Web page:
Fun Facts About The Moon
We've all been there- we think we're fairly educated... until our children come around with questions we simply don't know how to answer. We've created a fun little fact sheet about the moon for any future trips you might have with your children.
How far away is the moon?
When teaching your kids about the distance between Earth and the Moon, it's important to put the measurement into perspective. The best way to do this, is to show them by acting it out. For example, to show the distance of one kilometer, take a one kilometer walk with your child under the moon. When you've finished your walk and see that they're tired, tell them that the Moon is at an average distance of 384,400 kilometers. Put this distance into perspective by telling them you would have to walk the same distance you walked 384,400 times to reach the Moon. Let them know that this distance represents the width of 30 Earths put together. You can also take the time to explain to them that the Moon doesn't go around (orbit) Earth in a circle. It actually travels in a sort of elliptical orbit, which is what makes its distance vary. You can demonstrate this by walking in perfect circles vs. imperfect circles around you children.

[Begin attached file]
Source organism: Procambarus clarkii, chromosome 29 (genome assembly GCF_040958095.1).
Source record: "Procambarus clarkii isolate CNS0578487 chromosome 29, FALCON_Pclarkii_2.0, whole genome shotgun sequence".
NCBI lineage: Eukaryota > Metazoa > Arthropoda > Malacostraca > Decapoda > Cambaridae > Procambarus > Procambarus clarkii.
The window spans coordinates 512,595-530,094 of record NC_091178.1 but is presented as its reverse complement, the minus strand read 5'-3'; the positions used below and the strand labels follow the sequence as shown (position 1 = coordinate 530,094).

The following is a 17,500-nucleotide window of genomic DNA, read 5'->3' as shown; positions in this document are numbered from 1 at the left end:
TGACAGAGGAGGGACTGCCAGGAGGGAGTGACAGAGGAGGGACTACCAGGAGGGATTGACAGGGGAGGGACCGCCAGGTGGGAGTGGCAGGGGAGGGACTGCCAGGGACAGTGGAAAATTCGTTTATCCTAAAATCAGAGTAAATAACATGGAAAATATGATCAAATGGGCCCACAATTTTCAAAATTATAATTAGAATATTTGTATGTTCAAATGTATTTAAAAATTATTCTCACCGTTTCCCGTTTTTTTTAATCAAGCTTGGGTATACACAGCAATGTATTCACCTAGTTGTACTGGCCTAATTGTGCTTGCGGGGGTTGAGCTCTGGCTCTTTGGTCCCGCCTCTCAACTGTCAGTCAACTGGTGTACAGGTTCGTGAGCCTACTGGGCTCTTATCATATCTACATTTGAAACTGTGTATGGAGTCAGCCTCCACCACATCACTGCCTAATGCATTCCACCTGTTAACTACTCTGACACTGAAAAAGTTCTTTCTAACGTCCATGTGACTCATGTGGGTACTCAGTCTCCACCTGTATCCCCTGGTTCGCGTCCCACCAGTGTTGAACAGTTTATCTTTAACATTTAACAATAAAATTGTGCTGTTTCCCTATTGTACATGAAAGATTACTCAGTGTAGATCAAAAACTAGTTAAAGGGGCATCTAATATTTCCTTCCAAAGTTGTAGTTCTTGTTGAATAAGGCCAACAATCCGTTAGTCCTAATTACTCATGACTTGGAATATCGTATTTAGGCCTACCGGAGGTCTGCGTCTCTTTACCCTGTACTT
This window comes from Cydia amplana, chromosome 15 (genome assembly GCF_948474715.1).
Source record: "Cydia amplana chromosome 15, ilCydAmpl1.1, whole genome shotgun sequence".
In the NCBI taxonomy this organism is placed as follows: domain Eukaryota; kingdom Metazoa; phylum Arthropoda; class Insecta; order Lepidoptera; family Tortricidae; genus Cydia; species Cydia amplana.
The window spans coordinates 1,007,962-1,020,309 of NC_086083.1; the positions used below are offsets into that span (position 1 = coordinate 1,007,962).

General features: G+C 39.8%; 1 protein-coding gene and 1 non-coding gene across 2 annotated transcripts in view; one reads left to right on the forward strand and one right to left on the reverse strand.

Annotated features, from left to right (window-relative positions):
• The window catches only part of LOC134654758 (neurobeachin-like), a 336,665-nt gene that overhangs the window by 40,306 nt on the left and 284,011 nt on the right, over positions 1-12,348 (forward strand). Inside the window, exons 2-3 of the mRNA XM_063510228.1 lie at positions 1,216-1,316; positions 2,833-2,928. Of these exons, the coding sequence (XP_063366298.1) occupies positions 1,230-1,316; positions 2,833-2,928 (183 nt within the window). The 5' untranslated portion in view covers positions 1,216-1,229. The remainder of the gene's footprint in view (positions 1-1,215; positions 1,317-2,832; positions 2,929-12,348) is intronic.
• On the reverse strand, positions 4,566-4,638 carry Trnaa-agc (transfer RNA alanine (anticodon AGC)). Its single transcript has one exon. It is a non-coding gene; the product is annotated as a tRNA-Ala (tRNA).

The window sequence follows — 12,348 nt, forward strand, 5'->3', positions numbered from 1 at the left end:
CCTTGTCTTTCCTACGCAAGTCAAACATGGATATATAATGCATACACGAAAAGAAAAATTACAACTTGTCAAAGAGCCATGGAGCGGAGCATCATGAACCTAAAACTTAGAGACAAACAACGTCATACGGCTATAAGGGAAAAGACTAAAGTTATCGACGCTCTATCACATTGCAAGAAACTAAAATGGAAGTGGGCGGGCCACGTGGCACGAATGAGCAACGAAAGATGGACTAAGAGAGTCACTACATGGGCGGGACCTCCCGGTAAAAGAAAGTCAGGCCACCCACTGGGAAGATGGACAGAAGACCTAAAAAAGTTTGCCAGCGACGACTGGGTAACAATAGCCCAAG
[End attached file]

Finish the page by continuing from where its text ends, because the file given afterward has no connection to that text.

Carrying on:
What's the temperature like on the moon?
When discussing the temperature on the Moon, just like distance, you want to create perspective for your children. You can do this by explaining the temperature it currently is outside to draw a comparison to the Moon. This is also a great way to show your children how to use a thermometer. The average temperature on the Moon varies from -298 degrees Fahrenheit, at night, to 224 degrees Fahrenheit during the day. You can also explain to your children that while the Earth has an atmosphere that can block some of the Sun's rays or help trap heat at night, the Moon does not. This is why the temperature varies so much on the Moon.
How much would I weight on the Moon?
On the moon, a person usually weights six times less than they do here on Earth (for those of you reading this article on Mars, my apologies). The Moon, has one sixth the gravity of Earth. However, the Moon still exerts a gravitational force on things... just less force because it's just got less things. This is also what allowed the astronauts to be able to jump around and move quickly on the Moon. It also led them to have trouble standing upright because according to ;Journal PLOS ONE; humans need at least 15 percent of the level of gravity found on Earth in order to orient themselves. Have your child stand on two bigger pine cones and try standing completely upright. Chances are, they will try to bend their legs or topple over because of the instability involved. This will give them an idea of what it's like to stand on the Moon.
- Caroline Mayou